I don't think I felt anything but excitement. I didn't miss anyone while
I was away. Although it was only for a week, it felt like a year. It was
great. This was my first step towards independence, and into the world.
And I never turned back.
For the next six years I traveled to a different destination in Australia
every six months. I saved my money and went to see this great land of ours.
Each time learning more, seeing more and meeting more people. Amidst the
fun and adventure, there was also pain. The people I met, I got attached
to. It became hard leaving the places I visited.
At 21, I accepted a job in the U.S. I knew I was going to be back in
a year, two years maximum. But I was anxious. I had never left my family
for that long before. I had to be on my own. I was freaking out. I cried
many nights, missing my parents and brother. But my greatest adventures
were just around the corner.
I began to travel the world. No longer was I confined to Australia or
America. I had the world at my feet, and I walked all over it. Paris was
nothing spectacular but I loved this one cafe there and thought I could
stay there for years. But I moved on. New York was always alive; something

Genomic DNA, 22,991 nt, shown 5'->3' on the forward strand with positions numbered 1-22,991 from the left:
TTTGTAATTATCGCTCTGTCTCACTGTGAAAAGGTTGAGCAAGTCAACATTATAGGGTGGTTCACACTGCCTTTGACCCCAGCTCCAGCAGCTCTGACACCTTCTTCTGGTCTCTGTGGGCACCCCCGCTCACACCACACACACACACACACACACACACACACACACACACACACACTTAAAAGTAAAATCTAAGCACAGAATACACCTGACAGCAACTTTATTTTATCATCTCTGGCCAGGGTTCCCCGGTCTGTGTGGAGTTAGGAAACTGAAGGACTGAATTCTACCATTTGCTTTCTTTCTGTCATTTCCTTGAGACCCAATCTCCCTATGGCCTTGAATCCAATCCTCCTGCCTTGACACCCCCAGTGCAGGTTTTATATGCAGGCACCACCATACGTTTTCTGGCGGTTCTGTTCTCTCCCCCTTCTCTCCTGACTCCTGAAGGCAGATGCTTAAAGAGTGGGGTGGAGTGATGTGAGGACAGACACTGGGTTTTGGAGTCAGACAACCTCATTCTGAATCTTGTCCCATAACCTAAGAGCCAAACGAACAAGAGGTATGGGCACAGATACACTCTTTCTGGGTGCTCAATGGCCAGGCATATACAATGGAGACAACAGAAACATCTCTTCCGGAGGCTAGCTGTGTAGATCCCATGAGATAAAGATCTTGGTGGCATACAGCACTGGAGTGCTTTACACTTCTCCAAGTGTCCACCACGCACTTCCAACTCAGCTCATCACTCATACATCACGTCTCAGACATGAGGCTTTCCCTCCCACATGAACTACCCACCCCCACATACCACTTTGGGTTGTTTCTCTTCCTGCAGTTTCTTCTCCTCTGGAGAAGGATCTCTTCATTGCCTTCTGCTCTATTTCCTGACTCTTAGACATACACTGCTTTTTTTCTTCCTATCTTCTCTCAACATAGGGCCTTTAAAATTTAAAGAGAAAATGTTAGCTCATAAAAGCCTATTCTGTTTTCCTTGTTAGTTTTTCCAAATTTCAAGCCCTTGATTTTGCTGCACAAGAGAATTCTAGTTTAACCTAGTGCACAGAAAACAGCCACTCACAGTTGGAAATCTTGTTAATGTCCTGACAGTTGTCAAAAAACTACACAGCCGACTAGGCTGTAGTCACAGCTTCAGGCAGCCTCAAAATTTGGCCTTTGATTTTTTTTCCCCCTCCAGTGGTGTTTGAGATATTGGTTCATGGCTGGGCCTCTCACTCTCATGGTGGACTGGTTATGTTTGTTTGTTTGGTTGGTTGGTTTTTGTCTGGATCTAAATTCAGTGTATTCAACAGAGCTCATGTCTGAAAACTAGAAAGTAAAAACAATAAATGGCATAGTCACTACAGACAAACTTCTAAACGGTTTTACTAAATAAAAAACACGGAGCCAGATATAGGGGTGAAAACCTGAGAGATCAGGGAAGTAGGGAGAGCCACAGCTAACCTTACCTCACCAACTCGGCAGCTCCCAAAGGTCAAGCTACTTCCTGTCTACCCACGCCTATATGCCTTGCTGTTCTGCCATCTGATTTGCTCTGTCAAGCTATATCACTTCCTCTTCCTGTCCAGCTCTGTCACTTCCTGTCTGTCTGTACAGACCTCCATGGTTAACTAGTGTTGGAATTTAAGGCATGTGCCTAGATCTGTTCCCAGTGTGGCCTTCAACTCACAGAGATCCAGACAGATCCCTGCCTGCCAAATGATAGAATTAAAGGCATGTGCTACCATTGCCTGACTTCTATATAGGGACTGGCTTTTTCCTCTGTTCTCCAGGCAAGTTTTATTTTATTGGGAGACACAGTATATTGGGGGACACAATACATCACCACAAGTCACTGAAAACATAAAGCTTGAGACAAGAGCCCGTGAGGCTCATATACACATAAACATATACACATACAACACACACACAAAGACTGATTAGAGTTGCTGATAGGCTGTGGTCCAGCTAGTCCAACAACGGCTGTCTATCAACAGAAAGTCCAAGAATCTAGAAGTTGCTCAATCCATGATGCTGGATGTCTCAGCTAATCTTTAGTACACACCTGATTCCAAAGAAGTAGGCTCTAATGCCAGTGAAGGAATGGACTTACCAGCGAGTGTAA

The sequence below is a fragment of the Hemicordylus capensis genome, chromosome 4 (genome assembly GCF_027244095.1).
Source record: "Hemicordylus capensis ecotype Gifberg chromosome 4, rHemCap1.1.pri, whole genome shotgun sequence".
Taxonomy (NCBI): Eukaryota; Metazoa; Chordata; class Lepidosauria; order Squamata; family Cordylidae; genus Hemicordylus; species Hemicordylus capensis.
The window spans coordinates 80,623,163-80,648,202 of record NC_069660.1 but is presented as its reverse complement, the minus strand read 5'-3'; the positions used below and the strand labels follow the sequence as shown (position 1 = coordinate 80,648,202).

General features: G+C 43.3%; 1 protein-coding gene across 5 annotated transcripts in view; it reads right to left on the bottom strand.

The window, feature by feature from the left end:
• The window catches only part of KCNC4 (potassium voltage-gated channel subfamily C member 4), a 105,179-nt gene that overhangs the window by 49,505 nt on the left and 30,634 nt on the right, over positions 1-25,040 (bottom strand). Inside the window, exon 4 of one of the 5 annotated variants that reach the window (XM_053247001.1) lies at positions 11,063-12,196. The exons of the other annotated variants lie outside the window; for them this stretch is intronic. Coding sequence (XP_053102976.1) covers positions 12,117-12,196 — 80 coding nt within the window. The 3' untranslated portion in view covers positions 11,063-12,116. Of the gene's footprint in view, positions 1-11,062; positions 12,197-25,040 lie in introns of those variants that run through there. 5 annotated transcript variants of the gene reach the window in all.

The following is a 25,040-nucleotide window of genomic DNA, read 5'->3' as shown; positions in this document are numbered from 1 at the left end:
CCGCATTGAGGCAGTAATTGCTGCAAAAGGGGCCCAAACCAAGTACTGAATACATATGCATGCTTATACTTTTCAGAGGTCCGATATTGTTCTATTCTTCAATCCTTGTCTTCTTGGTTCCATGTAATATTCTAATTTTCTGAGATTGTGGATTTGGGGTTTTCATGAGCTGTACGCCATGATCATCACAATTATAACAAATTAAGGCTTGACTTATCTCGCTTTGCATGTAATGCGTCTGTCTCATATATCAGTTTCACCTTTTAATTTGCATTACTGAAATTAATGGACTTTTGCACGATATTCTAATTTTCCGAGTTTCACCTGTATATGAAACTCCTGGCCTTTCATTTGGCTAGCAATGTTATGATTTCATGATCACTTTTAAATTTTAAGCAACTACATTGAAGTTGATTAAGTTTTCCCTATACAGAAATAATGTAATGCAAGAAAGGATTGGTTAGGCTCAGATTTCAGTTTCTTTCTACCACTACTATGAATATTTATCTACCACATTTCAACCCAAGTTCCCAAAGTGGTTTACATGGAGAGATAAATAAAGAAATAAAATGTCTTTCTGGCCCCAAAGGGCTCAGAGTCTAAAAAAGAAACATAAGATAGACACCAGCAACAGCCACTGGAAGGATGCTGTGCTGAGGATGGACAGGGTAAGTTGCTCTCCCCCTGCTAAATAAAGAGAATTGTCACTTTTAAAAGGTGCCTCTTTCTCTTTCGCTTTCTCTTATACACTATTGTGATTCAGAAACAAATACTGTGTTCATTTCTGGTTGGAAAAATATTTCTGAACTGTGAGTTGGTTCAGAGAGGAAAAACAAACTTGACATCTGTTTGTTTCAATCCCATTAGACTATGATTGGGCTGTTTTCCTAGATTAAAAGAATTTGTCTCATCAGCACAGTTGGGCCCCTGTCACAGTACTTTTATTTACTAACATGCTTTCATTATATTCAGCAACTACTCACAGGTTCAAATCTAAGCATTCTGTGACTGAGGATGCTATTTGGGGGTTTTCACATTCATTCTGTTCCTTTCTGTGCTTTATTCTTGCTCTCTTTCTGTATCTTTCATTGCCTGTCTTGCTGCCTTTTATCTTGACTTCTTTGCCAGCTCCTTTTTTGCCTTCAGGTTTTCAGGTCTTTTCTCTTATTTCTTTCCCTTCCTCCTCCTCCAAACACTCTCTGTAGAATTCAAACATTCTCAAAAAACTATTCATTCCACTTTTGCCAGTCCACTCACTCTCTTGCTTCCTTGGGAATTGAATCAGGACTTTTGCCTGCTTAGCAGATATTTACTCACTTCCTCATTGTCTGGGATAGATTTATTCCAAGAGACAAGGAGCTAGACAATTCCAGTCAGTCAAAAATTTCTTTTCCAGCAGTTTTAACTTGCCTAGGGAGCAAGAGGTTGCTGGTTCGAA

happening there all the time. But I left. Milan was fabulous for shopping
but I wasn't there long enough to want to stay. So I left.
Prague..... oh Prague, the city of true romance. I sat on my balcony
of my hotel room and just watched that beautiful fairy tale of a city.
I knew I wanted to be go back there one day. Then on to Amsterdam. Who wouldn't
love that city? I learned so much there and there was so much more to be
learned. But I left for London, which I HATED... and gladly left.
I fell in love in Canada. He was everything I wanted, or so I thought.
But I left. Tel Aviv I loved. Really really loved. I thought to myself,
"Yup, I could live here". I left. Los Angeles, Chicago, Washington,
Hong Kong, Taiwan and Athens, all have a common story. After a while, I
had had enough! I would miss my family, quit my job and move back home to
Yes. Me thinks I'm a very lucky 24-year-old Iranian-born woman. I have
been living in lovely Sydney for the past six months. I've fallen in love
again and finally settled down to a life in my favorite country in the world.
As happy as Larry.
I called my father a few nights ago and told him about a job offer I
had gotten. I asked what I should do. Everything that was going through
my head. The ups and downs of accepting the job. I was truly confused. I
had had so many broken hearts over the years, broken many too, and I didn't
think I could take it again.
"Baba joon, boro! Maa esmeto beedaleel Azadeh nazaashteem,"
(we didn't name you Azadeh for no reason) my father said.
So here I go again. Before writing this article, I finished my resignation
letter to my boss. I accepted a job in Israel. One more week and I'm away!
Am I blessed? I think so... through all this I wouldn't change a thing.
Be careful what you name your children. It may affect them in more ways